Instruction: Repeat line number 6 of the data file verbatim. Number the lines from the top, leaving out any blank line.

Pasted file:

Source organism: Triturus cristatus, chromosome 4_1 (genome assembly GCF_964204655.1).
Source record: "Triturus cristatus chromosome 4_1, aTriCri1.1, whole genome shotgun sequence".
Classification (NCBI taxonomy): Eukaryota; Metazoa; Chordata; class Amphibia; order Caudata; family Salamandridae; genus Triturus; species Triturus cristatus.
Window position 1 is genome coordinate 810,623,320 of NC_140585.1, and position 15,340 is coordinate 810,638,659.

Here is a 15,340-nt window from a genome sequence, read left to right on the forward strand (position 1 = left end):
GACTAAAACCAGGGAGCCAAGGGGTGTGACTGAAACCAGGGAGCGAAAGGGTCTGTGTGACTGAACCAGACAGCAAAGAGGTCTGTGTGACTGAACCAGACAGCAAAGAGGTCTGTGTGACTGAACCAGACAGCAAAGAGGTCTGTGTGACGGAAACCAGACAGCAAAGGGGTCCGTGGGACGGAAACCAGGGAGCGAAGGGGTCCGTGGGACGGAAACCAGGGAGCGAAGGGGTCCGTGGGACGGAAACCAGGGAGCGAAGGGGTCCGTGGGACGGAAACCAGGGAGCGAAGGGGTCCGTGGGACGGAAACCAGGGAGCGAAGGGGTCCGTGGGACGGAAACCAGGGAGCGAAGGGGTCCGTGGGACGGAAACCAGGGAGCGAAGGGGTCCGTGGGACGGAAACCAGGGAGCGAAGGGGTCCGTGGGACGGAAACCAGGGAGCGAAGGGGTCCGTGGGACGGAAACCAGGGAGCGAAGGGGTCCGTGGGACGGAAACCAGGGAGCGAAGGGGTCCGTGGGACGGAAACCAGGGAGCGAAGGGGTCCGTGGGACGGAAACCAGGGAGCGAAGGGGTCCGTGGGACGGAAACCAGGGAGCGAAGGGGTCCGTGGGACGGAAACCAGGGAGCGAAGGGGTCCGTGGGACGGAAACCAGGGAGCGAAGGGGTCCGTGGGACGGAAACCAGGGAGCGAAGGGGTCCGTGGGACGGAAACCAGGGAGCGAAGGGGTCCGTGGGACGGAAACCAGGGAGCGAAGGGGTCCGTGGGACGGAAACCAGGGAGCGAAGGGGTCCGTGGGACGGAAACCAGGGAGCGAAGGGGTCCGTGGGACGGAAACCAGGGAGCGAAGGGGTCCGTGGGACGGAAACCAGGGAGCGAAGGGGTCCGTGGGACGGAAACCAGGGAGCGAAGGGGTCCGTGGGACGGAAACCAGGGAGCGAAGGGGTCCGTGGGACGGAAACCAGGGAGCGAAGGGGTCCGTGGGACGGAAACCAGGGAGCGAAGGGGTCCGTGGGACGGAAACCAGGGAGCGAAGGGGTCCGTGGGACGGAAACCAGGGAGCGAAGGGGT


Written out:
GACTAAAACCAGGGAGCCAAGGGGTGTGACTGAAACCAGGGAGCGAAAGGGTCTGTGTGACTGAACCAGACAGCAAAGAGGTCTGTGTGACTGAACCAGACAGCAAAGAGGTCTGTGTGACTGAACCAGACAGCAAAGAGGTCTGTGTGACGGAAACCAGACAGCAAAGGGGTCCGTGGGACGGAAACCAGGGAGCGAAGGGGTCCGTGGGACGGAAACCAGGGAGCGAAGGGGTCCGTGGGACGGAAACCAGGGAGCGAAGGGGTCCGTGGGACGGAAACCAGGGAGCGAAGGGGTCCGTGGGACGGAAACCAGGGAGCGAAGGGGTCCGTGGGACGGAAACCAGGGAGCGAAGGGGTCCGTGGGACGGAAACCAGGGAGCGAAGGGGTCCGTGGGACGGAAACCAGGGAGCGAAGGGGTCCGTGGGACGGAAACCAGGGAGCGAAGGGGTCCGTGGGACGGAAACCAGGGAGCGAAGGGGTCCGTGGGACGGAAACCAGGGAGCGAAGGGGTCCGTGGGACGGAAACCAGGGAGCGAAGGGGTCCGTGGGACGGAAACCAGGGAGCGAAGGGGTCCGTGGGACGGAAACCAGGGAGCGAAGGGGTCCGTGGGACGGAAACCAGGGAGCGAAGGGGTCCGTGGGACGGAAACCAGGGAGCGAAGGGGTCCGTGGGACGGAAACCAGGGAGCGAAGGGGTCCGTGGGACGGAAACCAGGGAGCGAAGGGGTCCGTGGGACGGAAACCAGGGAGCGAAGGGGTCCGTGGGACGGAAACCAGGGAGCGAAGGGGTCCGTGGGACGGAAACCAGGGAGCGAAGGGGTCCGTGGGACGGAAACCAGGGAGCGAAGGGGTCCGTGGGACGGAAACCAGGGAGCGAAGGGGTCCGTGGGACGGAAACCAGGGAGCGAAGGGGTCCGTGGGACGGAAACCAGGGAGCGAAGGGGTCCGTGGGACGGAAACCAGGGAGCGAAGGGGTCCGTGGGACGGAAACCAGGGAGCGAAGGGGTCCGTGGGACGGAAACCAGGGAGCGAAGGGGTCCGTGGGACGGAAACCAGGGAGCGAAGGGGT